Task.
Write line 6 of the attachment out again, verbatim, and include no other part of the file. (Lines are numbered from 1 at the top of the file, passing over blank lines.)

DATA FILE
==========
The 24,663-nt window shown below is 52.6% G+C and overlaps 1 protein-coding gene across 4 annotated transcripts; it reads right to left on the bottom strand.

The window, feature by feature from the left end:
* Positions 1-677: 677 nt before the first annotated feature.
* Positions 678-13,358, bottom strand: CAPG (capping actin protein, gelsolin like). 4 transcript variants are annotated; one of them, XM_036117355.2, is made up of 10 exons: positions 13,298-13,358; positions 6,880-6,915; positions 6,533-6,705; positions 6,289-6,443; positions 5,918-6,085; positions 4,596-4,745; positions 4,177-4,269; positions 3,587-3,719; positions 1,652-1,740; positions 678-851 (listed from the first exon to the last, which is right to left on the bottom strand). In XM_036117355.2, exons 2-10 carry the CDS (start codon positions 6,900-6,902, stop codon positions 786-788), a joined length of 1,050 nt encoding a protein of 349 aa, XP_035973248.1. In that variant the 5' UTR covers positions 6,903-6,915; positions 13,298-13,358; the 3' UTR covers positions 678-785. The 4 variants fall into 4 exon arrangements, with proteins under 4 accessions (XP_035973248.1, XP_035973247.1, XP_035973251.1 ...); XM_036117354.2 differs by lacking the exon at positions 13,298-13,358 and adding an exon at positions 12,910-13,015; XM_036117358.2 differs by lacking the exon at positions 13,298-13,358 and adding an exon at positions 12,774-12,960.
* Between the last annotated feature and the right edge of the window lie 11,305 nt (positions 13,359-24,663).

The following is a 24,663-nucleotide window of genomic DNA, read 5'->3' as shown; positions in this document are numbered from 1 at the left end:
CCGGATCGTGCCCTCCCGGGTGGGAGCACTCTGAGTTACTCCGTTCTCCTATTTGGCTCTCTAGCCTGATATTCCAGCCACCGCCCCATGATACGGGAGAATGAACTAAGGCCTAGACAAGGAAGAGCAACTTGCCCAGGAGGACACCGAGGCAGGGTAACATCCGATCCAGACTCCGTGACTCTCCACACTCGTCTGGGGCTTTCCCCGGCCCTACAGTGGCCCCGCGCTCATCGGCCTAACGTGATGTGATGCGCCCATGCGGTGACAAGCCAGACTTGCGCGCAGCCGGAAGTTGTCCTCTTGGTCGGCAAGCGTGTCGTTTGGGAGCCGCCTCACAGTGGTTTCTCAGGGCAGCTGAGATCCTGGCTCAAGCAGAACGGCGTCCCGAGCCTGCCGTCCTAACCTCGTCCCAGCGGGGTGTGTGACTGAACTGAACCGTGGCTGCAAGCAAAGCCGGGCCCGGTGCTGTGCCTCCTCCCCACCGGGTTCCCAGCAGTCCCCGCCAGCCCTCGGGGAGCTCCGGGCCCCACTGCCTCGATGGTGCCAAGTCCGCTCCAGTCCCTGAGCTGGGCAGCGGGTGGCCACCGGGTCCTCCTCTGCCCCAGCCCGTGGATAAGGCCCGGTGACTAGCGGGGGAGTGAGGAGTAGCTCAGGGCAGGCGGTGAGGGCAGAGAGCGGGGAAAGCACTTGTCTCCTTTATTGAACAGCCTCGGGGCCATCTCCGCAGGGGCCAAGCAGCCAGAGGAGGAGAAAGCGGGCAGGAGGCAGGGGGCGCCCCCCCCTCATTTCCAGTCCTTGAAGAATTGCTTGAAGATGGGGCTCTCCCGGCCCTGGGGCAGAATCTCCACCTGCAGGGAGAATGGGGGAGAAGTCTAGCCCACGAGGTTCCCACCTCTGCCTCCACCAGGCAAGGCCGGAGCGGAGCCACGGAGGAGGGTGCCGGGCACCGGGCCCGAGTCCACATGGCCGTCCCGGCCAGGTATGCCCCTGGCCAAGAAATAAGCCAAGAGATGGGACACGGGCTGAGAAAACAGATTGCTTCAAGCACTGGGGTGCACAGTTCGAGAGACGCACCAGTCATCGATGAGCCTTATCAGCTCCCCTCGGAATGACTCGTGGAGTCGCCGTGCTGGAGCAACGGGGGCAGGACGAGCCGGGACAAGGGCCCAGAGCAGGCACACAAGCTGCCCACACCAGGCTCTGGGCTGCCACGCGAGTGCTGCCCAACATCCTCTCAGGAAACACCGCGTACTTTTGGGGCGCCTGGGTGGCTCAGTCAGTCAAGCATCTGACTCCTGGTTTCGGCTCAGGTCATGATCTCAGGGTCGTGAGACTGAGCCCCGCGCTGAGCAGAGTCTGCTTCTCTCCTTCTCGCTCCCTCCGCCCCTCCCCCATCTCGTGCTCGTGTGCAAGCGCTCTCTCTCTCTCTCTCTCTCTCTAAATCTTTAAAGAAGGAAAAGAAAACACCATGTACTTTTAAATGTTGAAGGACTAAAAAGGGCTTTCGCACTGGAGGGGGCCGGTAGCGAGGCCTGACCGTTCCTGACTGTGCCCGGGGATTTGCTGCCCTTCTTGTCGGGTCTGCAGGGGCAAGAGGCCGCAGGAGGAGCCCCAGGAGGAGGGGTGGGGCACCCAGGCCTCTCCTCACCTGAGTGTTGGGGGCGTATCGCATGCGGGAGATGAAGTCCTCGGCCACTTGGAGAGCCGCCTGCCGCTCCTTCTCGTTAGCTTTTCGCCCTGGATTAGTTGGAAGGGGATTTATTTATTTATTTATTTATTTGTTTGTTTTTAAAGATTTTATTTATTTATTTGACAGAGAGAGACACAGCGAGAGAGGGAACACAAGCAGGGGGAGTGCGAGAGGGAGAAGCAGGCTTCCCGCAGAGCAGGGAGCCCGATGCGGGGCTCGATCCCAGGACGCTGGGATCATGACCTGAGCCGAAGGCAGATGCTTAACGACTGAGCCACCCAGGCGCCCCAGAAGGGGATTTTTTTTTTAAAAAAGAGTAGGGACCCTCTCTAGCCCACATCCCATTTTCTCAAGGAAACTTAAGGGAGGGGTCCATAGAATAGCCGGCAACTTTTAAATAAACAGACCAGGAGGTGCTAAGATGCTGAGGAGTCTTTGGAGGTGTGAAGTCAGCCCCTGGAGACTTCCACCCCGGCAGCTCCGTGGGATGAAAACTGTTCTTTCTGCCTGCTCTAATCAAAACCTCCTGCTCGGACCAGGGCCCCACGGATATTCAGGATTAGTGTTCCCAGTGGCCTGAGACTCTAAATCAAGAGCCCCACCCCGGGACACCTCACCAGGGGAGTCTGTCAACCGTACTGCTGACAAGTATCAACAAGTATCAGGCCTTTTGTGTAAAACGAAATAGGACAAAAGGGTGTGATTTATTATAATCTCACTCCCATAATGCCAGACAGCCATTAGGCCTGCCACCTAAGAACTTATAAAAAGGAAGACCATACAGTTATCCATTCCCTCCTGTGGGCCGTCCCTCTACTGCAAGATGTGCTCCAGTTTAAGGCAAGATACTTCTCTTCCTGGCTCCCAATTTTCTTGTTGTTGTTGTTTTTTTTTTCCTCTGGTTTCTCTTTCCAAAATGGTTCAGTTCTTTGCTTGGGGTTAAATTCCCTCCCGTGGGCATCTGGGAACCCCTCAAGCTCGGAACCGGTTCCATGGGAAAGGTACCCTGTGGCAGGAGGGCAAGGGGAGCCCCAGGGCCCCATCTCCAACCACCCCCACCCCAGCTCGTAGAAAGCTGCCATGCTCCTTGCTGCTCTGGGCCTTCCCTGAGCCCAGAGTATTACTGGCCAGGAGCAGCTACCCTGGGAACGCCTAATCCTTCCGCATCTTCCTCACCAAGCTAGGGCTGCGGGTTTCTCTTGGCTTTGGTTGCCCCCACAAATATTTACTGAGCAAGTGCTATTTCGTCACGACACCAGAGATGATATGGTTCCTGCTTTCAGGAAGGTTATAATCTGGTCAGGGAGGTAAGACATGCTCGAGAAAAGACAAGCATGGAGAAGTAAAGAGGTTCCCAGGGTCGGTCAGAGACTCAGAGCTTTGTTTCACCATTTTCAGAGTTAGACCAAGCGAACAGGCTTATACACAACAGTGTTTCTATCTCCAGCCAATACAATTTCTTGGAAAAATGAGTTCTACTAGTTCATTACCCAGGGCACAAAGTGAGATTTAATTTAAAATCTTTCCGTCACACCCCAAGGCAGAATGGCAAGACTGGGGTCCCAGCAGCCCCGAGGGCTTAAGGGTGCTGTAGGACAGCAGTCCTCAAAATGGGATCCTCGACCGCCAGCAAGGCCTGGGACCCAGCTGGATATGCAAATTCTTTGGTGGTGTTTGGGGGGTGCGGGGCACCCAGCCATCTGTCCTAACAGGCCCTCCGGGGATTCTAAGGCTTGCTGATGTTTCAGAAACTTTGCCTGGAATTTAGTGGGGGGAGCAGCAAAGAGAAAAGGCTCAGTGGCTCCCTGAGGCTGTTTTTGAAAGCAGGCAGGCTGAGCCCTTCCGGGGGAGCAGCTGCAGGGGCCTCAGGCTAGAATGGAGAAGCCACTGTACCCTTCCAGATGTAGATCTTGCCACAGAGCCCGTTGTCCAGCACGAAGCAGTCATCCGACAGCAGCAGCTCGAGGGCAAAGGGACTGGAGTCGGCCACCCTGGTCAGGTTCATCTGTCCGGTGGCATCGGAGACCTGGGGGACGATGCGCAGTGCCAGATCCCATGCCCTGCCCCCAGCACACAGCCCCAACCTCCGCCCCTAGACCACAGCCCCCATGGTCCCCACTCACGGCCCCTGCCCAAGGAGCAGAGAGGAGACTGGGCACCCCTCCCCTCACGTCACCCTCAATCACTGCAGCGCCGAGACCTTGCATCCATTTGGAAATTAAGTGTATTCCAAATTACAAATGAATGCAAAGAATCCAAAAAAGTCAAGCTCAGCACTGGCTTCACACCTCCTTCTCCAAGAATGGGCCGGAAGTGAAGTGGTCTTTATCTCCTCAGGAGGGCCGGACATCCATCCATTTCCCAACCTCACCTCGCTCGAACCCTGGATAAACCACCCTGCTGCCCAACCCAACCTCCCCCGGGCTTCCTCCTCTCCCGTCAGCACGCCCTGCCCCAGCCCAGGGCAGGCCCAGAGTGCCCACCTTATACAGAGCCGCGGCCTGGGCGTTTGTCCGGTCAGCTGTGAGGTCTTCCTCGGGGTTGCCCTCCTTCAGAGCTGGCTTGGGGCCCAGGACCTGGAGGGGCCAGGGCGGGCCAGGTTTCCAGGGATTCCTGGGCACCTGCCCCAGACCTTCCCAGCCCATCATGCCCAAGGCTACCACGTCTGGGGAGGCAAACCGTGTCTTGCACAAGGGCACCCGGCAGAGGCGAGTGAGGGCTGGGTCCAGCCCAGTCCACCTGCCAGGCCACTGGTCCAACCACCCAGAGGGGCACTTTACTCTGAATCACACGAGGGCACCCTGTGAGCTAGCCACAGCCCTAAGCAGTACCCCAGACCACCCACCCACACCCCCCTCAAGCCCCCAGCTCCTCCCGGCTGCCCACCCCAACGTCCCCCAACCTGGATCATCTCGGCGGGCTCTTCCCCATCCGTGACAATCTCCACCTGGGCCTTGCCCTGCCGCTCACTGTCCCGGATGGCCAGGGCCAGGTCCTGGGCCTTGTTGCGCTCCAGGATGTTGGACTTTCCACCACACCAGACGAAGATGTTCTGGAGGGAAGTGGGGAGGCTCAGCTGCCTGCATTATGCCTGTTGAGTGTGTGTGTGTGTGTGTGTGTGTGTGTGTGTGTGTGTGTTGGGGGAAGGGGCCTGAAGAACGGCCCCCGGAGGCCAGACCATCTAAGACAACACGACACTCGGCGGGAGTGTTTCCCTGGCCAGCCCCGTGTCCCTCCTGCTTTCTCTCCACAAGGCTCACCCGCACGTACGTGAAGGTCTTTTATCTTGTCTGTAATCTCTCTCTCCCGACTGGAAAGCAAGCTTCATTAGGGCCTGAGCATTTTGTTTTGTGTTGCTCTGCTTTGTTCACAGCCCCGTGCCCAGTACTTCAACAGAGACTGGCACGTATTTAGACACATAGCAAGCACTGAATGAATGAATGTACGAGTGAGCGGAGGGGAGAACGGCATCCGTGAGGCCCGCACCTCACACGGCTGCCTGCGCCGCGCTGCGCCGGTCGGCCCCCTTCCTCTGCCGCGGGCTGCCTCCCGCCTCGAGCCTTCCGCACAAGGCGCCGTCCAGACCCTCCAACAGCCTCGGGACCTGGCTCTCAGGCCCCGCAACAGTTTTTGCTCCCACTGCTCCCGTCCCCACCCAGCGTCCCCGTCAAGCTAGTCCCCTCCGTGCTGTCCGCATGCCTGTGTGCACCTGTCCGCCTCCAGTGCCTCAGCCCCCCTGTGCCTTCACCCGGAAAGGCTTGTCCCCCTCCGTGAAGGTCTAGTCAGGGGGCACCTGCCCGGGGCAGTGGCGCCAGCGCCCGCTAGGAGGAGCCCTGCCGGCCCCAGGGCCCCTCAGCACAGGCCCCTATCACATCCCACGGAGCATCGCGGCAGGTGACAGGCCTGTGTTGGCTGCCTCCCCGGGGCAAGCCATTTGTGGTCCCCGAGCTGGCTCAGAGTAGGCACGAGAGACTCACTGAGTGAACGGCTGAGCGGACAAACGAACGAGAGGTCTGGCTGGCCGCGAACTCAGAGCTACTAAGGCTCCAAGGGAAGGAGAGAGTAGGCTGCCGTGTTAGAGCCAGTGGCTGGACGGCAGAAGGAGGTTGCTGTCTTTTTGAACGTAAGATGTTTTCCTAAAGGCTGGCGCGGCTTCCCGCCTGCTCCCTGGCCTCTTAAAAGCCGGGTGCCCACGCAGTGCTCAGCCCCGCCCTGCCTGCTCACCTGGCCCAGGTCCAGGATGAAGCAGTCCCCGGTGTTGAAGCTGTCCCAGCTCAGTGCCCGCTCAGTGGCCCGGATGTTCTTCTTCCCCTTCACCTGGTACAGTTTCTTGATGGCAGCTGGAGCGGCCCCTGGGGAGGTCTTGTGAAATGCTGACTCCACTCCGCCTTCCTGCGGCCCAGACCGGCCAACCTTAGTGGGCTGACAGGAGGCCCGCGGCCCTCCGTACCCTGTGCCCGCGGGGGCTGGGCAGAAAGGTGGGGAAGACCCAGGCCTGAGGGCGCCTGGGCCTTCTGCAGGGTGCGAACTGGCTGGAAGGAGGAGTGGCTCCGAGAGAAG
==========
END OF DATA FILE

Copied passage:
The following is a 24,663-nucleotide window of genomic DNA, read 5'->3' as shown; positions in this document are numbered from 1 at the left end: